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Her family saw the horrors of the Holocaust. Now Rep. Becca Balint seeks to ‘hold this space’

Her calls for a cease-fire in Gaza elicited a ‘powerful’ reaction, Vermont Democrat says

Rep. Becca Balint says she grew up hearing, “We have to be absolutely vigilant not to dehumanize people.” Above, she speaks at an April 12 news conference in support of LGBTQ+ youth.
Rep. Becca Balint says she grew up hearing, “We have to be absolutely vigilant not to dehumanize people.” Above, she speaks at an April 12 news conference in support of LGBTQ+ youth. (Tom Williams/CQ Roll Call)

Like many descendants of Holocaust survivors, Becca Balint can’t pinpoint the first time she learned about her family’s story, but it’s something she’s carried with her throughout her life.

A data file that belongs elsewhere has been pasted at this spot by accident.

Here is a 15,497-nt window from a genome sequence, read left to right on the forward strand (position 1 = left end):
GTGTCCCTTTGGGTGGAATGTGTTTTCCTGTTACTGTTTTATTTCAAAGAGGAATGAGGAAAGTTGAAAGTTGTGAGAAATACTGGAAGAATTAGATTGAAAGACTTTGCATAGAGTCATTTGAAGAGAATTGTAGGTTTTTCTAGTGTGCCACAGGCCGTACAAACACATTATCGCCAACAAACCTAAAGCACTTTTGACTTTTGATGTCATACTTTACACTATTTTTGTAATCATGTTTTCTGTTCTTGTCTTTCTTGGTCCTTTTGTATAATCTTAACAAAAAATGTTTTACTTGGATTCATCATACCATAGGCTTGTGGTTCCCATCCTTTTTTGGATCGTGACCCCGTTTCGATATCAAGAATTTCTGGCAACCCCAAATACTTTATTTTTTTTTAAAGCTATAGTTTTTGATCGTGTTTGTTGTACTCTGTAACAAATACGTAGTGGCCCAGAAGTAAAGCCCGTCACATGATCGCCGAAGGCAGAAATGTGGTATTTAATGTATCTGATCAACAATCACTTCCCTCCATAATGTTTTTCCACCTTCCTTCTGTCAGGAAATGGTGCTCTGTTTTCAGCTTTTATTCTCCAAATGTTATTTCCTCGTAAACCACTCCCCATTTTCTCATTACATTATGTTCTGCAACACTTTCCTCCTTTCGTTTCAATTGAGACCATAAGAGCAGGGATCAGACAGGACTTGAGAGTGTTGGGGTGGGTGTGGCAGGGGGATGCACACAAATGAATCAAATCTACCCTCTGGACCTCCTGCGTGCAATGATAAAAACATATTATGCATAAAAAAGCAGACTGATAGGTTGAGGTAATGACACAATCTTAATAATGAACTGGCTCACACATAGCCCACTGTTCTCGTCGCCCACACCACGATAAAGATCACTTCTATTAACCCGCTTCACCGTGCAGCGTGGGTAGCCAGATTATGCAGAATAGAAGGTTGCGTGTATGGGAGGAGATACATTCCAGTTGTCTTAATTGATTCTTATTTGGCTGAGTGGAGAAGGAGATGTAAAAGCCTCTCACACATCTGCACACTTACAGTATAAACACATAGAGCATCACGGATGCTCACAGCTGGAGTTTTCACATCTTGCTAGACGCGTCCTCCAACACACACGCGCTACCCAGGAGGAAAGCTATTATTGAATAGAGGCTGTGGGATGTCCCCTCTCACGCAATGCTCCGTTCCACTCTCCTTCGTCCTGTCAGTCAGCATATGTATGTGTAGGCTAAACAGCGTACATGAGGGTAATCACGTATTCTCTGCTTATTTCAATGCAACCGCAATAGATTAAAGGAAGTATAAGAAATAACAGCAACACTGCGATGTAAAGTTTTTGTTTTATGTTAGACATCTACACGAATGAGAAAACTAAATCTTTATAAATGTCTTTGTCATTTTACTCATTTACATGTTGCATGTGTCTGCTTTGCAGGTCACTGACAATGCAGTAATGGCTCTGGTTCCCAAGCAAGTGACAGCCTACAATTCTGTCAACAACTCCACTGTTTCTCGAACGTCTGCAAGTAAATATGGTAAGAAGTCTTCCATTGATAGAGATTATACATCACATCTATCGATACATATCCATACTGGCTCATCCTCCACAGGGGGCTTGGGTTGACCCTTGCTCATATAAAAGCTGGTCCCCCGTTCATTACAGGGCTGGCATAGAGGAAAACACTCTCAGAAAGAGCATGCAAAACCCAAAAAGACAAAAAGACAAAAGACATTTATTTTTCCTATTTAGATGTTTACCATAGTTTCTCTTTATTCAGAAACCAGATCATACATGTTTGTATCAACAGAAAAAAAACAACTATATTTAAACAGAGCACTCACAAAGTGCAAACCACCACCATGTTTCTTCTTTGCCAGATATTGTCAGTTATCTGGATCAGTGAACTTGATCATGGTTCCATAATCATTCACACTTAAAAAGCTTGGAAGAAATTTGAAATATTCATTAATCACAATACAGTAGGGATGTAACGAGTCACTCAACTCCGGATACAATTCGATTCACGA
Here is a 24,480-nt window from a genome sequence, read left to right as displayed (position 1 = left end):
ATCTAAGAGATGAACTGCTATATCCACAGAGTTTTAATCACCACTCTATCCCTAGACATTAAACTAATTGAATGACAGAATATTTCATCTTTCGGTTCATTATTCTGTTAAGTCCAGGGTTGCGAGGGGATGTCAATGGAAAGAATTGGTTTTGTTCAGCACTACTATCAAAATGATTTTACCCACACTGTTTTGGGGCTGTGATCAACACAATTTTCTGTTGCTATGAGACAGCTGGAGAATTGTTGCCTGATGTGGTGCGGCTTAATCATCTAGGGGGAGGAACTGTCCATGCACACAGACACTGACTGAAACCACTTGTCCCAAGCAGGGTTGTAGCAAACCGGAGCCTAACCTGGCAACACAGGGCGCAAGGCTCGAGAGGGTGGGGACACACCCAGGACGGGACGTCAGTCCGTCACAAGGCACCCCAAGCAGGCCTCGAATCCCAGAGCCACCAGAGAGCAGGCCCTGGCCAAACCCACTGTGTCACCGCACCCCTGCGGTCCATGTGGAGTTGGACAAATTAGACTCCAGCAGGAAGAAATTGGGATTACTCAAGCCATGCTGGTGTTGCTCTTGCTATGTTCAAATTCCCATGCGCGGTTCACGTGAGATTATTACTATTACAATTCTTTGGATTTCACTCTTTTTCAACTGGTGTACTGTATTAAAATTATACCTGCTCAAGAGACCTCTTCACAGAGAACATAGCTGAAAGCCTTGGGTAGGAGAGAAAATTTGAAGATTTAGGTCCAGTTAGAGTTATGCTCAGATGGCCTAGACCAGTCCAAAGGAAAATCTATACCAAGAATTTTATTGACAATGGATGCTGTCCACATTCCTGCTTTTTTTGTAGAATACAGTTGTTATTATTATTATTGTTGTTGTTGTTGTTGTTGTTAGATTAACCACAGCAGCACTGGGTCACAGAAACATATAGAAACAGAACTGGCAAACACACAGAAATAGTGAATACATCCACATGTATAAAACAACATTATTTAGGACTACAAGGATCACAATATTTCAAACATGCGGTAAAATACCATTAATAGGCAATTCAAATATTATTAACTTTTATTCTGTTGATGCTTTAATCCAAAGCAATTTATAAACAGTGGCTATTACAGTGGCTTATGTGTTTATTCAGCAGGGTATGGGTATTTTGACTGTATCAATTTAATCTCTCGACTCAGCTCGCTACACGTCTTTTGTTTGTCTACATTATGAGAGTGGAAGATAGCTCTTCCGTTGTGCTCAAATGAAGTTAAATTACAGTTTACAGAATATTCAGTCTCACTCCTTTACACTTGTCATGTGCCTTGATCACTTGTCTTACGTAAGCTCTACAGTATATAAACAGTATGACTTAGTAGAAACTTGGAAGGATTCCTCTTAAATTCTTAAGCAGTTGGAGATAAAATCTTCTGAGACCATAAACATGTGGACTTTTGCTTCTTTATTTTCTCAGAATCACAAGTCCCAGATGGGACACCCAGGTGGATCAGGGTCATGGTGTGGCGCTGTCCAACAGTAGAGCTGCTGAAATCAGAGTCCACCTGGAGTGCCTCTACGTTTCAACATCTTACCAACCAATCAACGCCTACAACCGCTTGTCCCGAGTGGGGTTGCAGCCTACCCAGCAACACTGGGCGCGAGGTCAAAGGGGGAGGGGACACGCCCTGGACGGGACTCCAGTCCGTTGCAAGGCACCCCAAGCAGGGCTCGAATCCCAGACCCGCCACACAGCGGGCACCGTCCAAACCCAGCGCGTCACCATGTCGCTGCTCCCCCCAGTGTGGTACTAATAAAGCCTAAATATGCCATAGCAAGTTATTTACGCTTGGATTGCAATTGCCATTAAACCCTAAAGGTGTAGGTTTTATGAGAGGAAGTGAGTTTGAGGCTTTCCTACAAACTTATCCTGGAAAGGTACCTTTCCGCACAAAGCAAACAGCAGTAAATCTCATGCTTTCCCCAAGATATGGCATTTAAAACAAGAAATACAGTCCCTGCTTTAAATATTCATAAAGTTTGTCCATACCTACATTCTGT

Balint is one of just a handful of descendants currently serving in Congress. And last fall she became the first Jewish member of Congress to call for a cease-fire to end Israel’s war in Gaza. 

“From October to now has been the hardest, most challenging time of my political life,” the Vermont Democrat said in an interview this month. 

Balint’s grandfather was killed in the Mauthausen concentration camp in Austria toward the end of the war. As the Nazis began marching prisoners out of the camps on “death marches” to prevent their liberation, her grandfather was shot after staying back to help someone who had fallen behind. 

“I certainly grew up with a sense that people do horrible things to each other, and we have to be absolutely vigilant not to dehumanize people. Holocaust experiences in a family impact generations within that family,” Balint said.  

All but two of the House’s roughly two dozen Jewish members are Democrats, and there are currently no Jewish Republicans in the Senate. Despite that party cohesion, Jewish lawmakers are divided over what position to take on the war in Gaza — a trend reflected among American Jews.